The Santa Monica Conservancy is dedicated to helping the public understand historic preservation and specifically the City of Santa Monica’s Historic Preservation Program. The Conservancy provides guidance for owners of landmark properties, individuals interested in learning about the process of landmark designation, and how changes to the property will impact future decisions.
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A landmark or historic resource is a property of feature that, through its physical characteristics, or as a result of what occurred there, is found worthy of recognition and preservation. A property may be historic if:
The City of Santa Monica keeps a list called the Historic Resources Inventory (HRI) which is a database used by the City to identify properties of potential historic significance. Each property listed on the Inventory was evaluated by preservation professionals using nationwide standards and criteria. To see the listing of properties on the HRI, please click here.
Landmarks are subject to special protections, regulations and privileges. There are several incentives for landmarks and properties that contribute to a historic district including:
To see a full list of preservation incentives and applications visit click here
1. The Mills Act– Property Tax Reduction Program: The Mills Act is a state program that allows for a significant reduction in property taxes for designated historic landmarks whose owners are committed to restoring and rehabilitating their buildings. The Mills Act applies to both residential and commercial properties, both owner-occupied and income producing properties.
Property taxes are frequently set as a percentage of the market value, or purchase price of a property. When applying the Mills Act to a designated property, the county reassesses property taxes based on a property’s ability to produce rental income. If it is owner-occupied, a rental value is determined based on comparable properties in the area. A capitalization rate determines a fare value based on the income stream. This will be the new assessed property value to be taxed.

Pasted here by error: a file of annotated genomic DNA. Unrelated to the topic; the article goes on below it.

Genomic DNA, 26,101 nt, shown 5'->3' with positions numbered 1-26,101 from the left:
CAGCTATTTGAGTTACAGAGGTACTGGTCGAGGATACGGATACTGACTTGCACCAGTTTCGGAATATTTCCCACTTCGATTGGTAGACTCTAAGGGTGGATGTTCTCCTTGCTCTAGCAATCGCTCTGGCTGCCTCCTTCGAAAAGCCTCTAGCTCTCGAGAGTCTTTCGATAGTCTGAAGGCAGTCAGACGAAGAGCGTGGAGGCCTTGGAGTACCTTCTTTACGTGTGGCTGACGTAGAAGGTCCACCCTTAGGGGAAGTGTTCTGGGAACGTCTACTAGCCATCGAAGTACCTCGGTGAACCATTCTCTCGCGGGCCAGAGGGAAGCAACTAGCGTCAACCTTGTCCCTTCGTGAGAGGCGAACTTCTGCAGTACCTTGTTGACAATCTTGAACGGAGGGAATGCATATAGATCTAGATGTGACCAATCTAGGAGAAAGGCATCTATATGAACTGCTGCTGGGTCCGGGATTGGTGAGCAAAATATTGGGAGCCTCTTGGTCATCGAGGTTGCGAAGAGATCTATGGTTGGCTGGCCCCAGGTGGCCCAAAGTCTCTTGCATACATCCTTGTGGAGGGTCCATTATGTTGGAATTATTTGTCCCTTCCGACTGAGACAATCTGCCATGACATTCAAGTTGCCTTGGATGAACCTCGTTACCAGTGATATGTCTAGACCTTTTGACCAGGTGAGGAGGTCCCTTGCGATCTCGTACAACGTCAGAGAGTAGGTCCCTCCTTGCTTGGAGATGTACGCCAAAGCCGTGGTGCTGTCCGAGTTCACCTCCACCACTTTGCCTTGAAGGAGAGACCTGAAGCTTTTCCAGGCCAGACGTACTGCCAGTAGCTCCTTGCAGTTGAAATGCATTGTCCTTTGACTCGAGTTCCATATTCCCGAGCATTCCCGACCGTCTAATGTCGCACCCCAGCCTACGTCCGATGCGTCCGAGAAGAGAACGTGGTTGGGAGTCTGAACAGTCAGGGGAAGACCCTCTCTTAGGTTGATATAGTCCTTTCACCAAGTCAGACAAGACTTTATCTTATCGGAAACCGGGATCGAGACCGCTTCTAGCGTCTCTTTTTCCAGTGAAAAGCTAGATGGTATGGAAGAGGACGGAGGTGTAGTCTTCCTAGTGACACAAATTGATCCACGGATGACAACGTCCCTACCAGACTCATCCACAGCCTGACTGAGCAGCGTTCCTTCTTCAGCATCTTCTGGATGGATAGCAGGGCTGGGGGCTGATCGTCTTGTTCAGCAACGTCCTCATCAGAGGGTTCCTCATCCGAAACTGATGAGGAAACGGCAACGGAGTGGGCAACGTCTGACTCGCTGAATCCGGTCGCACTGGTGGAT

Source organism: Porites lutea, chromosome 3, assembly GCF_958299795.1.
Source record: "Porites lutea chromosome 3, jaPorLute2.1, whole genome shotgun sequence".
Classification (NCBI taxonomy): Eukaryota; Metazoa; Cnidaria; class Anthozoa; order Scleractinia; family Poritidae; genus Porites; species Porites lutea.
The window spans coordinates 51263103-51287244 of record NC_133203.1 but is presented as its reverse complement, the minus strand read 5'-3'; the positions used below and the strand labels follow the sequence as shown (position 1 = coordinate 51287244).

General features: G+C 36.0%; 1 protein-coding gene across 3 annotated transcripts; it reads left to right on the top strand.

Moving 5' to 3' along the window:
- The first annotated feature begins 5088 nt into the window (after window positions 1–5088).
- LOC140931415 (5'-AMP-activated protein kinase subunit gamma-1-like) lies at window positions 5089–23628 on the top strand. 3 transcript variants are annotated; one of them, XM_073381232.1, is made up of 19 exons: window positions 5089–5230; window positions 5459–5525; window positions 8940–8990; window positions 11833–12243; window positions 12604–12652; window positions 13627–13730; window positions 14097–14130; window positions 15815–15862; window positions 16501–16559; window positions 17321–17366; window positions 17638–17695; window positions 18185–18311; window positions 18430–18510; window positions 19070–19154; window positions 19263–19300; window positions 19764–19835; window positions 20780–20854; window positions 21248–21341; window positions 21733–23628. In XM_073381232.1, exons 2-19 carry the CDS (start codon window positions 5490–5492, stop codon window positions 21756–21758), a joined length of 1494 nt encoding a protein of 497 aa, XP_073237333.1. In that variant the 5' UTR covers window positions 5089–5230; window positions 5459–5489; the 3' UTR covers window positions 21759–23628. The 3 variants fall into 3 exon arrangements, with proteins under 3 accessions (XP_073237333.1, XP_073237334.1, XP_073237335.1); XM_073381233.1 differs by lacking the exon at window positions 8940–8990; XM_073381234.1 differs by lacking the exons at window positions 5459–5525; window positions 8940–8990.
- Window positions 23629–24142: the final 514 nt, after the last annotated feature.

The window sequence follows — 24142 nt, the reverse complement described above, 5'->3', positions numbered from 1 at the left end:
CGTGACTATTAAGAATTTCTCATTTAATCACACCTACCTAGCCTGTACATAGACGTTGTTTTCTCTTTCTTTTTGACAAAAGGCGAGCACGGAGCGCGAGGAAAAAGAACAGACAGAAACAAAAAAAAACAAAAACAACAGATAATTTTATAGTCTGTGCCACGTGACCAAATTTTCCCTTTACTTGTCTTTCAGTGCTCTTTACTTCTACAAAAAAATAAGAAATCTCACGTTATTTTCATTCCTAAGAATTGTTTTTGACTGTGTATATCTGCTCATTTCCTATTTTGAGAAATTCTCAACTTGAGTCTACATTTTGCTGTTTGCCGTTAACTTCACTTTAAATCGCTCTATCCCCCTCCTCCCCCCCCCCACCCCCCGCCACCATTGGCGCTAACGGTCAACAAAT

Under the Mills Act, a property owner enters into a preservation contract with the city. In exchange for property tax relief, the contract requires the owner to commit to a restoration and maintenance work plan, developed through an evaluation by a certified architect hired by the property owner. A Mills Act work plan is a 10-year restoration and maintenance schedule that automatically renews indefinitely, and regulates only exterior and general maintenance of the property; however, interior work is often included in the plan.
Properties that have been recently purchased with high property tax valuations will benefit more than those that have not changed hands and are thus already taxed at a low rate. Properties that have sold within the last 10 years are likely to see the greatest tax reduction.
Click here for a link to the Mills Act application.
For additional information about the Mills Act, go to the California State Board of Equalization.
2. Exceptions from some zoning regulations: Planning Department fees are waived. Permit fees are based on a percentage of the project construction cost, so savings will be proportional to the size of the project. The waiver does not include fees from Building and Safety or other city departments.
The city will improve street scapes (street lights, sidewalks, street signs, etc.) in Historic Districts to be compatible with their historic character.
Expedited review by some departments for remodels and additions to designated historic properties.
Code exceptions are written into some parts of the zoning ordinance that enable historic resources to undergo major structural repair and rehabilitation without triggering the need to update the entire structure to modern standards.
3. The California Historic Building Code – Use of a special historic building code: The California Historic Building Code (CHBC) was created to allow for creative safety solutions when historic resources are undergoing restoration, rehabilitation, or adaptation to a new use. Used in conjunction with the standard code, it balances the preservation of historic architectural elements with life safety requirements.
The CHBC, when requested in a project application, is available to any agency that evaluates any code compliance for historic resources. Buildings qualify to use this code if they have any local, state, or national historic designation or are listed on the Historic Resources Inventory. CHBC sections are available for: use and occupancy; fire protection; means of egress; accessibility, structural regulations, archaic materials and methods of construction; and mechanical, plumbing, and electrical systems. Public agencies may apply these codes when reviewing repairs, alterations and additions necessary for the preservation, restoration, reconstruction, rehabilitation, relocation or continued use of a historic resource. Non-historical additions must conform to the requirements of the regular code.